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Girls Education (GWA presentation)
Transcript of Girls Education (GWA presentation)
but, progress is not fast enough
There are multiple layers of obstacles
UNESCO's initiatives on
Girls' and Women's Education
What is at stake?
Girls' and women's education contributes to:
- improved health & nutrition,
- delayed marriage,
- lower fertility rate,
- children's education,
- HIV/AIDS prevention,
- higher income,
- better employment,
and the advancement of all MDGs and many other developmental outcomes
Girls' and women's education:
significant progress has been made
Girls' and women's education is everyone's business
Investing in girls' and women's education is not only a right thing to do,
but is a smart thing to do.
Girls make up more than half of the 126 million children out of school
Women represent 64% of 774 million adults lacking basic literacy and numeracy skills
A girl from a poor family, living in a rural area experiences the greatest disadvantage in learning opportunities
68 countries have not reached gender parity > in 60 girls are disadvantaged
1/2 number of girls out of school than in 1999
20 million fewer adolescent girls out of school than in 1999
- Focus on adolescent girls education and women's literacy
Global Partnership for Girls and Women's Education for Gender Equality
(Launched on 26 May 2011)
- Supported by Private-Public Partnership
Aims to raise visibility on the importance of gender equality in education, by mobilizing private sector partnership and high-level political support to create a favorable policy environment for girls and women's education and gender equality
- Mobilizing high level advocacy for policy transformation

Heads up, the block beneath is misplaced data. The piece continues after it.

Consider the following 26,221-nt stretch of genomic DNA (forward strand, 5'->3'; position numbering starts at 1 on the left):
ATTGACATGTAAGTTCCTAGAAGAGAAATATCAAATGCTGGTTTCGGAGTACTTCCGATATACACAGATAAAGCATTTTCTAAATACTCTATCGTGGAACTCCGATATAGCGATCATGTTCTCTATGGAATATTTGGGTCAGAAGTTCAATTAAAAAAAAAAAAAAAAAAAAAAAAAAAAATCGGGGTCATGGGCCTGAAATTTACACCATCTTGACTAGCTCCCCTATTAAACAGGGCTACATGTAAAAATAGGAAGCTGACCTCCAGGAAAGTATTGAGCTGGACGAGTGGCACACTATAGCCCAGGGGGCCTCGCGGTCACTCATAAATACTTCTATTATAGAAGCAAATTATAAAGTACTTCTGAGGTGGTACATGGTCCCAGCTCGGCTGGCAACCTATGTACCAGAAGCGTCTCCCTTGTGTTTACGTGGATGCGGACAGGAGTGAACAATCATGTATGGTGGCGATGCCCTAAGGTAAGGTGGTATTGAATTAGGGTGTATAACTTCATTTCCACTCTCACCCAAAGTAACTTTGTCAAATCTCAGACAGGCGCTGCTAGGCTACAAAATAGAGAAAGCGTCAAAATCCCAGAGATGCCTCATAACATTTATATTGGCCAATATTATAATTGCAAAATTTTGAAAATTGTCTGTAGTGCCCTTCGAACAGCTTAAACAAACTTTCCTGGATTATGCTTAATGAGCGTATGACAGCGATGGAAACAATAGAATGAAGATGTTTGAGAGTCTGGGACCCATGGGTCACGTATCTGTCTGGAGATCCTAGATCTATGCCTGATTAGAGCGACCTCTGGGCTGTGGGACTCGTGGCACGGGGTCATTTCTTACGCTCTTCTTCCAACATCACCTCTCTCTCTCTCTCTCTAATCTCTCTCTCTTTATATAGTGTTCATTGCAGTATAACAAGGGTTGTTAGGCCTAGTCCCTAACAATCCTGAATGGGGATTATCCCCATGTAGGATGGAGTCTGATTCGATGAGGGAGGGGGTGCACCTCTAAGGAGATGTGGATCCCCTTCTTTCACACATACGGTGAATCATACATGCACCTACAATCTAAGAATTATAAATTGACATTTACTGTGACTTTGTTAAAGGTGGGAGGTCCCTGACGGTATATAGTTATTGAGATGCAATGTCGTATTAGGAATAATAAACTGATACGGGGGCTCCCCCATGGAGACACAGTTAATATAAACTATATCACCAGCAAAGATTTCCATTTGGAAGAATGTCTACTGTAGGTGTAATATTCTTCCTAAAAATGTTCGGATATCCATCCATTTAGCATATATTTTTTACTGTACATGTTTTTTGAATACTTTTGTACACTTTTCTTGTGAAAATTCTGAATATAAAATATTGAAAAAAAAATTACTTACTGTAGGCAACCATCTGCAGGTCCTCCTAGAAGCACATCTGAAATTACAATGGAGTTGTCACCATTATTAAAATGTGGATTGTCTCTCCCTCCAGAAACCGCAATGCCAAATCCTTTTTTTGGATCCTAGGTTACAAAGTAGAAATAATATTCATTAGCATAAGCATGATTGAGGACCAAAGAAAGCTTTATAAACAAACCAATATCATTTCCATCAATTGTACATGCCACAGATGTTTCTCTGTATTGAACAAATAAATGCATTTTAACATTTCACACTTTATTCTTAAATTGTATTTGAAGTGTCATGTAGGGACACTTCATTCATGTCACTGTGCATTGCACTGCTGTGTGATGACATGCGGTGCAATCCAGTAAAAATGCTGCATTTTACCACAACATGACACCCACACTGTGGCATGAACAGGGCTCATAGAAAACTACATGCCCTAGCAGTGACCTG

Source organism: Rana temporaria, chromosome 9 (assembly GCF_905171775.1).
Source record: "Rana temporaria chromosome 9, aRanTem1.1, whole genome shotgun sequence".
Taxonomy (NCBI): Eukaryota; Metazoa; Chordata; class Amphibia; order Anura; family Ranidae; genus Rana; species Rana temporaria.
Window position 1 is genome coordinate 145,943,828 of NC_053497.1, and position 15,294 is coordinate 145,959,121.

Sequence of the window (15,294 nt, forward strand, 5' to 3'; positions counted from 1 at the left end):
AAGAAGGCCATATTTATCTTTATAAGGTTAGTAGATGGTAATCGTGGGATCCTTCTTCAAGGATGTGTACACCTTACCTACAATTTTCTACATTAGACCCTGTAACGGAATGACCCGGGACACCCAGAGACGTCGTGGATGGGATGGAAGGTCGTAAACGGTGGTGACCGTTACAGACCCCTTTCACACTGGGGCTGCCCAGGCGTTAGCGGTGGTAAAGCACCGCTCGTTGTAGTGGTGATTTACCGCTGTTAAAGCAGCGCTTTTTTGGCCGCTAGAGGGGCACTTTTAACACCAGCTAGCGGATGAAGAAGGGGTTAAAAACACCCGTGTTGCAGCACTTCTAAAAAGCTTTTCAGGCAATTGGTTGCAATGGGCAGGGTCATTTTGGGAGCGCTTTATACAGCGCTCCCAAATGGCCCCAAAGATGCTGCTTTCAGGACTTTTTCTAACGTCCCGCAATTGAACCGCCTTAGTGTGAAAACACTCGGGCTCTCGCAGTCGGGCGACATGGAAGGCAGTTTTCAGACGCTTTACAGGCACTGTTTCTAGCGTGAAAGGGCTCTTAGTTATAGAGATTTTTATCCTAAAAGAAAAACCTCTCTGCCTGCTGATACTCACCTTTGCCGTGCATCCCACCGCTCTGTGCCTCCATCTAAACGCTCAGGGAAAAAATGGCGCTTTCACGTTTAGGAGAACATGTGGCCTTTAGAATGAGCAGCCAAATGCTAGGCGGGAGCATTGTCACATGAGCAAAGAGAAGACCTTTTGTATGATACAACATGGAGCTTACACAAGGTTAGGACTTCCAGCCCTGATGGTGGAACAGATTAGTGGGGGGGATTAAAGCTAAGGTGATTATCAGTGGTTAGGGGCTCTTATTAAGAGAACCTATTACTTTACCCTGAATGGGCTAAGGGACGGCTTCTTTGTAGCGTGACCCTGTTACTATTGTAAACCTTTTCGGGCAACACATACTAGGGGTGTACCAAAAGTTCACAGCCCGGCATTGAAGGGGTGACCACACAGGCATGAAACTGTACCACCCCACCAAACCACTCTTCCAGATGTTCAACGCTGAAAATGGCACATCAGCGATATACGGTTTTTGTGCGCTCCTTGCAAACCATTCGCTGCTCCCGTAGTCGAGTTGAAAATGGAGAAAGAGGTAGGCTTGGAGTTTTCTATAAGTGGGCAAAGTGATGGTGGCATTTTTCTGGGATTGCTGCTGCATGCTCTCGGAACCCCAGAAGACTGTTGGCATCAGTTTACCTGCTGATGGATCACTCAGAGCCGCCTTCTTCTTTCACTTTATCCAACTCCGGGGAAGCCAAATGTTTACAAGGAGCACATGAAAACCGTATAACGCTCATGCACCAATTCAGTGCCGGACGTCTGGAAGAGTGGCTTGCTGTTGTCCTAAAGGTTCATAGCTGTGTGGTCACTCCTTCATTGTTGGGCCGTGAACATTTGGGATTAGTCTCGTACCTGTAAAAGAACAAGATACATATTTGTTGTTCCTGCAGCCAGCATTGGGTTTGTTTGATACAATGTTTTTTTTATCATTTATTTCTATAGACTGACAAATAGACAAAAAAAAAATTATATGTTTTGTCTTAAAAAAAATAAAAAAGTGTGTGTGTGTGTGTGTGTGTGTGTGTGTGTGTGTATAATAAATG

Pakistan : mobile-based literacy programme for 1,250 illiterate women (w/ Mobilink)
Lesotho & Kenya: gender sensitive teacher training programmes
Ethiopia & Tanzania: Addressing girls drop-out in lower secondary education (w/ Packard Foundation)
Projects through partnership
Senegal: Literacy programmes for 40,000 girls and women through ICTs (w/Procter & Gamble)
Nine stories, nine girls, nine countries (Afghanistan, Egypt, Peru, Nepal, India, Sierra Leone, Ethiopia, Cambodia and Haiti).
Produced by Intel Corporation and CNN Films, with the support of UNESCO, “Girl Rising” shows the power of education to change the world. The film is part of 10x10, an international campaign for girls’ education
Since 2010, private sector partnerships with Nokia, Procter and Gamble, GEMS education, Microsoft, and the Packard Foundation.
Let us meet Ruksana from Kolkata, India
a Girl + Education = Better Life , Better Future
Obstacles: educational, economic, socio-cultural
Girls' and women's education is a human right and a development imperative.
Gender inequality in education is a violation of human rights.
Investing in girls and women's education is
a Winning Equation:
Three dimensions of gender equality
TO education (ACCESS):
-equal opportunities to attend school
IN education (PROCESS):
- equality in the teaching/learning process
- equality in treatment by teachers, parents
- equality in expectation in achievement, promotion
THROUGH education (OUTCOMES):
- equality of learning achievement
- equality of job opportunities and earnings
New partnership with the Government of Pakistan
A high-level advocacy event in support of girls’ right to education (10 Dec 2012), in solidarity with Malala Yousafzai, and in support of the right to education for millions of girls around the world.